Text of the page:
9 Symptoms & Health Effects of Indoor Air Pollution 

Indoor Air Quality (IAQ) in your home can pose a risk to your family. Our homes develop indoor air pollution which can be even worse than the pollution we are exposed to outside. The good news is, that although we all face risks posed by pollution, you can help improve the air quality of your home. Since scientific evidence has helped shed more light on the threats of indoor air pollution, we are better equipped to make smarter choices to greatly improve the air we breathe in our homes.  

This is especially important if members of your household have asthma, allergies, or respiratory or cardiovascular disease. Here we look at some symptoms and serious health effects of indoor air pollution with tips on how to keep the air you breathe in your home healthier. 

Poor Air Quality Symptoms 

Indoor air pollutants can cause the following nine symptoms: 

  1. Irritation of the eyes, nose, and throat 
  2. Headaches 
  3. Dizziness 
  4. Fatigue 
  5. Aggravated or worsened asthma symptoms in asthmatics 
  6. Sinus congestion. 
  7. Coughing and sneezing 
  8. Nausea 
  9. Worsening allergies 

However, the long-term effects due to chronic exposure to indoor air pollutants can be far worse. 

What Are The Long-Term Effects Of Pollution? 

Air pollution and health effects can become far more serious over time with the following possible diseases caused by poor indoor air quality: 

  • Pneumonia 
  • Chronic obstructive pulmonary disease 
  • Stroke 
  • Ischemic heart disease 
  • Lung cancer 

Although these are some of the more extreme diseases caused by the poor air quality in your home, there are other hazards that can impact your overall health.   

For more information on indoor air quality and what products can help improve your IAQ, contact our team of experts today.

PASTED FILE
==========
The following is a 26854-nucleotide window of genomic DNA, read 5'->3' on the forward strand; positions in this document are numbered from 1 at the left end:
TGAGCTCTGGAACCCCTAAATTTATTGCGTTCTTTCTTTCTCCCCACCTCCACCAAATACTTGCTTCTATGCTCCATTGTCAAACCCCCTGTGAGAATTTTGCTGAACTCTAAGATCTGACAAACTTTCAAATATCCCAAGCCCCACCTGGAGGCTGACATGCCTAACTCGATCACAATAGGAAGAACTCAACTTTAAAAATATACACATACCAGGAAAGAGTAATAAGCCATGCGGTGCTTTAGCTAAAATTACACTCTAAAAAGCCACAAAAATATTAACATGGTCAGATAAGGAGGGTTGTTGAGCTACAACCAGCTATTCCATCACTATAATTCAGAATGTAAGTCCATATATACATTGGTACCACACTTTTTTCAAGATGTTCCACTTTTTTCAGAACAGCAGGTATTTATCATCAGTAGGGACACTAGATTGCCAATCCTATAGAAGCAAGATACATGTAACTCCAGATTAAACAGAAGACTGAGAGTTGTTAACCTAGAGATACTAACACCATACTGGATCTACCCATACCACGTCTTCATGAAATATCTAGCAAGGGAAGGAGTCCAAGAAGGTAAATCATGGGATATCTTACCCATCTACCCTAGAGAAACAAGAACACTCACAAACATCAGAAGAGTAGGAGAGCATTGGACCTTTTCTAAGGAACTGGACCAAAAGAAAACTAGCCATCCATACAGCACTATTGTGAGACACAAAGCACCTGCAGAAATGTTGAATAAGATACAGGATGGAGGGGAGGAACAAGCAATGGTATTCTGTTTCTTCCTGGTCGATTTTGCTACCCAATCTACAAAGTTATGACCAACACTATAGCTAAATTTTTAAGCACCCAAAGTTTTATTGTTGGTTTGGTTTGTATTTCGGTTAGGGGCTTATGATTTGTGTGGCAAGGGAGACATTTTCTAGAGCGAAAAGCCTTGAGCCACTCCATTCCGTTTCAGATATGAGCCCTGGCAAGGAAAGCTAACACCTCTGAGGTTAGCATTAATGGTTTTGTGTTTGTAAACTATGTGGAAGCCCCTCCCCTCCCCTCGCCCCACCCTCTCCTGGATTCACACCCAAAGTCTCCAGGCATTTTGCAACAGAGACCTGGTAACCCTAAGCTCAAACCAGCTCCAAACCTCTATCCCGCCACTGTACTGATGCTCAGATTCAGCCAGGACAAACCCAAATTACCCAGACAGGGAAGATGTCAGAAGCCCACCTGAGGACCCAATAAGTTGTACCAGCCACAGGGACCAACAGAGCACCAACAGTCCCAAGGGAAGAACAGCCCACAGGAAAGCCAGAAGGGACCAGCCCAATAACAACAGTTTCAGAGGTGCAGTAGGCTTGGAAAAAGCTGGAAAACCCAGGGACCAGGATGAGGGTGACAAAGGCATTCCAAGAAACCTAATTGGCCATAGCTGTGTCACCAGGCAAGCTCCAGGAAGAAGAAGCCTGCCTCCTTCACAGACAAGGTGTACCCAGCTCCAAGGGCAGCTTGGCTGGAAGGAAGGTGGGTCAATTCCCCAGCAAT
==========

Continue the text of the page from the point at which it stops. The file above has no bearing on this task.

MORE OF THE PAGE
Other Hazards of Pollution in the Home 

Pollution and health risks are related to small particulate matter and other pollutants which can inflame your airways and lungs. As a result, when exposed to ongoing pollutants the immune response becomes impaired. Your blood’s capacity to effectively carry oxygen is also negatively impacted. During pregnancy, air pollutants have been related to low birth weights. Other risks include not just lung cancer but other cancers including cataracts, nasopharyngeal and laryngeal. 

Pollutants Contributing to Bad Indoor Air 

Some common indoor air pollutants include: 

  • Lead 
  • Dust Mites 
  • Mould 
  • Radon 
  • Pests 
  • Carbon Monoxide 
  • Pet Dander 
  • Secondhand Smoke 
  • Increased Humidity And Precipitation 
  • Bacteria 
  • Bio Contaminants 
  • Volatile organic compounds (VOCs) 

VOCs are gases emitted over time from household items such as paints, flooring, and even furniture. 

Avoiding Indoor Air Pollution and Health Effects 

Some of the most effective ways to avoid poor air quality symptoms include: 

  • Replace air filters in your HVAC system, preferably with HEPA filters 
  • Use a central air purifier 
  • Use a kitchen fan when cooking 
  • Keep windows near busy roads closed especially during rush hour 
  • Have your HVAC system inspected at least twice a year 
  • Choose low-VOC products for your home renovations and furnishings 
  • Use environmentally friendly, green cleaning products for your home 

These steps will help improve the air quality in your home. 

As you can see, air pollution and its health effects can be quite serious. Are you looking to get more information about the indoor air quality in your home and how you can make it better? Contact the HVAC experts at John’s Home Comfort today! 

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